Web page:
A 55 year old male with ESRD on peritoneal dialysis (PD) presents with fever and abdominal pain, reporting cloudy-appearing effluent today from his PD port. You are concerned, appropriately, that the patient has peritonitis.

Since the patient has a port leading directly to his peritoneum, could you just twist open the port, take a sample of fluid, and replace the cap?

 

Answer: NO. The standard of care (at Sinai) in this situation is to replace the PD port with a new, sterile cap every time it is accessed. Even if you do the procedure in full sterile garb, your decision could lead to a costly/complicated catheter replacement. Call renal and they will bring down a new, sterile cap.

Recently released recommendations from the International Society for Peritoneal Dialysis contain several important points for the EP:

  • Peritoneal dialysis patients presenting with cloudy effluent should be presumed to have peritonitis. Peritonitis should always be included in the differential diagnosis of the PD patient with abdominal pain, even if the effluent is clear, as a small percentage of patients present in this fashion.
  • An effluent cell count with WBC > 100/mL (after a dwell time of at least 2 hours), with at least 50% PMN’s, indicates the presence of inflammation, with peritonitis being the most likely cause.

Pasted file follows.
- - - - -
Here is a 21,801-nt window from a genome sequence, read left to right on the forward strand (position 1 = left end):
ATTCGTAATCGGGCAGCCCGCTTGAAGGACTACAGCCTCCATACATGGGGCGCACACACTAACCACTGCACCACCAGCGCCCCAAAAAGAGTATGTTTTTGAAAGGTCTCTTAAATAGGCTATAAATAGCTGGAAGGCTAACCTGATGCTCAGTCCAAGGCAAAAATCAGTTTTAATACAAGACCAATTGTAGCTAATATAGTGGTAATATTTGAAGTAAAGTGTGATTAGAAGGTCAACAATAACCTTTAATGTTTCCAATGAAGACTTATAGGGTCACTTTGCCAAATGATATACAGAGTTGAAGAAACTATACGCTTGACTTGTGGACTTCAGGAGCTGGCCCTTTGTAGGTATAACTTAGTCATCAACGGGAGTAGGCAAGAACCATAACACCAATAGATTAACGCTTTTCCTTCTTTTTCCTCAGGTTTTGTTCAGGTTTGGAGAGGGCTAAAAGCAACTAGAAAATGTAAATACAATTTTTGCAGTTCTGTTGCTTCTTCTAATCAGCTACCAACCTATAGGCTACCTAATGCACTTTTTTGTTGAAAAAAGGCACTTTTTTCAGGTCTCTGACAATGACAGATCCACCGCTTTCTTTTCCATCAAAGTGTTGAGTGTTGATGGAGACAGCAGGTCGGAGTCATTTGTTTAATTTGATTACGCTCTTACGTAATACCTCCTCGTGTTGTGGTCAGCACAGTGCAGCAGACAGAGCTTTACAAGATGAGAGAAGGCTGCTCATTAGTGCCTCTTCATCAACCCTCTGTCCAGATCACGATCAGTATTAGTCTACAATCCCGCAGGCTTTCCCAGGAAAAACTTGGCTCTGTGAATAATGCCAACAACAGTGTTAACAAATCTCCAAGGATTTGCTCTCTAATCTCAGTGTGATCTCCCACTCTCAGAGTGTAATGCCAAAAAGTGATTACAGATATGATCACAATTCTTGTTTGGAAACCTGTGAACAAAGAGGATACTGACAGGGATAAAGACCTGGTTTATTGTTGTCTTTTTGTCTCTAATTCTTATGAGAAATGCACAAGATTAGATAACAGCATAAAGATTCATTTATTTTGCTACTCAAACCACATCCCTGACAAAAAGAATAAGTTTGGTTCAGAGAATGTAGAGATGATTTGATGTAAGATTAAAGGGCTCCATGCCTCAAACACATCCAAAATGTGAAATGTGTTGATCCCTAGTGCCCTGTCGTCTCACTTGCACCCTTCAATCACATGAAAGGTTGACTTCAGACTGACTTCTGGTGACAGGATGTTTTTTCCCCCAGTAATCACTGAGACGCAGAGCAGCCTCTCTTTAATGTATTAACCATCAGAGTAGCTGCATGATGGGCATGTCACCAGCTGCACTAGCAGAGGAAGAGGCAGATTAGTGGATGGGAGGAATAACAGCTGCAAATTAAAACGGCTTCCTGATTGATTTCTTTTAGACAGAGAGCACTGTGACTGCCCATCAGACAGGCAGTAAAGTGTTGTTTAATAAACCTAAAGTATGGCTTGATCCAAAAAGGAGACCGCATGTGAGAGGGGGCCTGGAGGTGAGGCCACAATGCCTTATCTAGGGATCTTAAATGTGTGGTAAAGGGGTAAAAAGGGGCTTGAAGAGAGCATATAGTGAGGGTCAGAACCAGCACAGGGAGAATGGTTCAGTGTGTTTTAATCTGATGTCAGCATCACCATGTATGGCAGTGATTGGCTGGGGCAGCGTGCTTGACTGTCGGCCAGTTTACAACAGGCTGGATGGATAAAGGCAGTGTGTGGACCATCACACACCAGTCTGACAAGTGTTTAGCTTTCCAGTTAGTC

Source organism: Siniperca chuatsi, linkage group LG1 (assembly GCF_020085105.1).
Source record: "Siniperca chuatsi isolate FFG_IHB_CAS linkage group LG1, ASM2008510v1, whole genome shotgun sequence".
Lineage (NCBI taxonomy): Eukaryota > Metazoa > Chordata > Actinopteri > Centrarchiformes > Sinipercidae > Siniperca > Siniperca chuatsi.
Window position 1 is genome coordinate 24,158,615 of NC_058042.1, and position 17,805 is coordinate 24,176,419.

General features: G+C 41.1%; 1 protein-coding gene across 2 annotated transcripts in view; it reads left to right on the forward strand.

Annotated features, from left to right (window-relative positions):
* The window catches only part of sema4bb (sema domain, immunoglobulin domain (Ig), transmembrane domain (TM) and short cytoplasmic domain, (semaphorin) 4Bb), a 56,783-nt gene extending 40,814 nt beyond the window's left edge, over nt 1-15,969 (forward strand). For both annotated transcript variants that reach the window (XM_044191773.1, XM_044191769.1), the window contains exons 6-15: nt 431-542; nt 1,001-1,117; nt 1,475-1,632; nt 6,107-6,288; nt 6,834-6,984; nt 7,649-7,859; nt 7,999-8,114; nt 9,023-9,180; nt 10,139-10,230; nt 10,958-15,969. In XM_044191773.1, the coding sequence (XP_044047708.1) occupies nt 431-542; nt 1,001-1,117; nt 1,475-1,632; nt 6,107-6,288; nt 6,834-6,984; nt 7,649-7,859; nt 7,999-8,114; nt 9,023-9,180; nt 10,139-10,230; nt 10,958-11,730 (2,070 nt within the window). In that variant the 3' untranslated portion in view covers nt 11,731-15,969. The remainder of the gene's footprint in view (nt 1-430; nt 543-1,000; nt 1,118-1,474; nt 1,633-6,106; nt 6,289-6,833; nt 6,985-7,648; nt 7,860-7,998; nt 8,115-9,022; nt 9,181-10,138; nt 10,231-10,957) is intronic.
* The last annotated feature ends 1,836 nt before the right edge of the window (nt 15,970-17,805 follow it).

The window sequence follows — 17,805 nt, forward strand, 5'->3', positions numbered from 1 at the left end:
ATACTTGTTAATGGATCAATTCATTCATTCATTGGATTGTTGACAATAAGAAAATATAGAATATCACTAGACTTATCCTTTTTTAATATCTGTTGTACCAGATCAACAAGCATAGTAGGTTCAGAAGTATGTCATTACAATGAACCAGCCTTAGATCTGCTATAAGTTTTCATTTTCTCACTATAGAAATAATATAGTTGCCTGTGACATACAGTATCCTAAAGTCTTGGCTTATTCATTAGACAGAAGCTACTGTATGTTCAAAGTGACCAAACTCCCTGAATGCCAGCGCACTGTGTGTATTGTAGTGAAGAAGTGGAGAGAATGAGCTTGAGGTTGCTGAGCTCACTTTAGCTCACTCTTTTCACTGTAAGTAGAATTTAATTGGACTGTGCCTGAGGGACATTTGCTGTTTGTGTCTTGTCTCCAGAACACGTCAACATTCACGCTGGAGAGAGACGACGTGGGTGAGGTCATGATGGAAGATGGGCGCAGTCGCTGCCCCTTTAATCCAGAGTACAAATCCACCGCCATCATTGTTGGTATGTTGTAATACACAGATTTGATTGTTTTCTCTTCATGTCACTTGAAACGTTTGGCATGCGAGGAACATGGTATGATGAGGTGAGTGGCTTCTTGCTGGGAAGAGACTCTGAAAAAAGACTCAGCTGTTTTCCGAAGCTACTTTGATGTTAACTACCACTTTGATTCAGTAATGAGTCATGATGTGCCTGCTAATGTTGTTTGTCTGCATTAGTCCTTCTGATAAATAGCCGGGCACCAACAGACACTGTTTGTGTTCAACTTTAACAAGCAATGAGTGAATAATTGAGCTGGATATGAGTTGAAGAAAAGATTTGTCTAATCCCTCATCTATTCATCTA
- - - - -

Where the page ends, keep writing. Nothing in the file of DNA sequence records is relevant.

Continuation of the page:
• Patients with cloudy effluent may benefit from the addition of heparin (500 units/L) to the dialysate to prevent occlusion of the catheter by fibrin.
  • For patients on automated PD (APD) who present during their nighttime treatment, the dwell time is much shorter than with continuous ambulatory PD (CAPD); in this case, the clinician should use the percentage of PMNs rather than the absolute number of white cells to diagnose peritonitis. The normal peritoneum has very few PMNs; therefore, a proportion > 50% is strong evidence of peritonitis, even if the absolute WBC does not reach 100/mL.
  • Even though the Gram stain is often negative in the presence of peritonitis, it should be performed as it may indicate the presence of yeast, thus allowing for prompt initiation of antifungal therapy and permitting timely arrangement of catheter removal.
  • Intraperitoneal administration of antibiotics is superior to IV dosing.
  • Treatment is with a 1st-generation cephalosporin (e.g. cefazolin or cephalothin), and a second drug for broader gram-negative coverage. Vancomycin may be considered if the patient has a history of MRSA colonization/infection, is seriously ill, or if there is a local increased rate of methicillin resistance. Gram-negative coverage is provided with an aminoglycoside, ceftazidime, cefepime, or carbapenem. Quinolones should be used for empiric coverage of gram-negative organisms only if local sensitivities support such use.

Reference: Perit Dial Int 2010; 30:393–423.

Thanks to Nick Genes for the case.